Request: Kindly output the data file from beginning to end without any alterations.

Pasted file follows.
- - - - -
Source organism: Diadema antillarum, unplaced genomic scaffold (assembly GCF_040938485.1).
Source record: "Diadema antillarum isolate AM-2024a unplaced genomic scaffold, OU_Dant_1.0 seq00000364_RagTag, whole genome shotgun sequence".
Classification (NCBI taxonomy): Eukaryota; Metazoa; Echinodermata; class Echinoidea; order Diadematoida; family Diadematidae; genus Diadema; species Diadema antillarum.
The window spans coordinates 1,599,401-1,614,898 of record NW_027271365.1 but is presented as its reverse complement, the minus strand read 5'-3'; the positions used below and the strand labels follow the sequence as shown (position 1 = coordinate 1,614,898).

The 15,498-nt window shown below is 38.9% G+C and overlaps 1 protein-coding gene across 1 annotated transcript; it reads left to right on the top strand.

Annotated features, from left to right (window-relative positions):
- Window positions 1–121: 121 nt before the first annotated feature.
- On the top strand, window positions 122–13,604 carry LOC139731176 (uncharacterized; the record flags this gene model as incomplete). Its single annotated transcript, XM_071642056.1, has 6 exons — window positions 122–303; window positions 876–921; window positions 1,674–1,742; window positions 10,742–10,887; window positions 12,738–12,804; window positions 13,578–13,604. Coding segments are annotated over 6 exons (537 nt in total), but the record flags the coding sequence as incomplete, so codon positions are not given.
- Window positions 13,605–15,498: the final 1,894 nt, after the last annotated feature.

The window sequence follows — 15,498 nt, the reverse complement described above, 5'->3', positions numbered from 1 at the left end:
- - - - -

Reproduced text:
Source organism: Diadema antillarum, unplaced genomic scaffold (assembly GCF_040938485.1).
Source record: "Diadema antillarum isolate AM-2024a unplaced genomic scaffold, OU_Dant_1.0 seq00000364_RagTag, whole genome shotgun sequence".
Classification (NCBI taxonomy): Eukaryota; Metazoa; Echinodermata; class Echinoidea; order Diadematoida; family Diadematidae; genus Diadema; species Diadema antillarum.
The window spans coordinates 1,599,401-1,614,898 of record NW_027271365.1 but is presented as its reverse complement, the minus strand read 5'-3'; the positions used below and the strand labels follow the sequence as shown (position 1 = coordinate 1,614,898).

The 15,498-nt window shown below is 38.9% G+C and overlaps 1 protein-coding gene across 1 annotated transcript; it reads left to right on the top strand.

Annotated features, from left to right (window-relative positions):
- Window positions 1–121: 121 nt before the first annotated feature.
- On the top strand, window positions 122–13,604 carry LOC139731176 (uncharacterized; the record flags this gene model as incomplete). Its single annotated transcript, XM_071642056.1, has 6 exons — window positions 122–303; window positions 876–921; window positions 1,674–1,742; window positions 10,742–10,887; window positions 12,738–12,804; window positions 13,578–13,604. Coding segments are annotated over 6 exons (537 nt in total), but the record flags the coding sequence as incomplete, so codon positions are not given.
- Window positions 13,605–15,498: the final 1,894 nt, after the last annotated feature.

The window sequence follows — 15,498 nt, the reverse complement described above, 5'->3', positions numbered from 1 at the left end: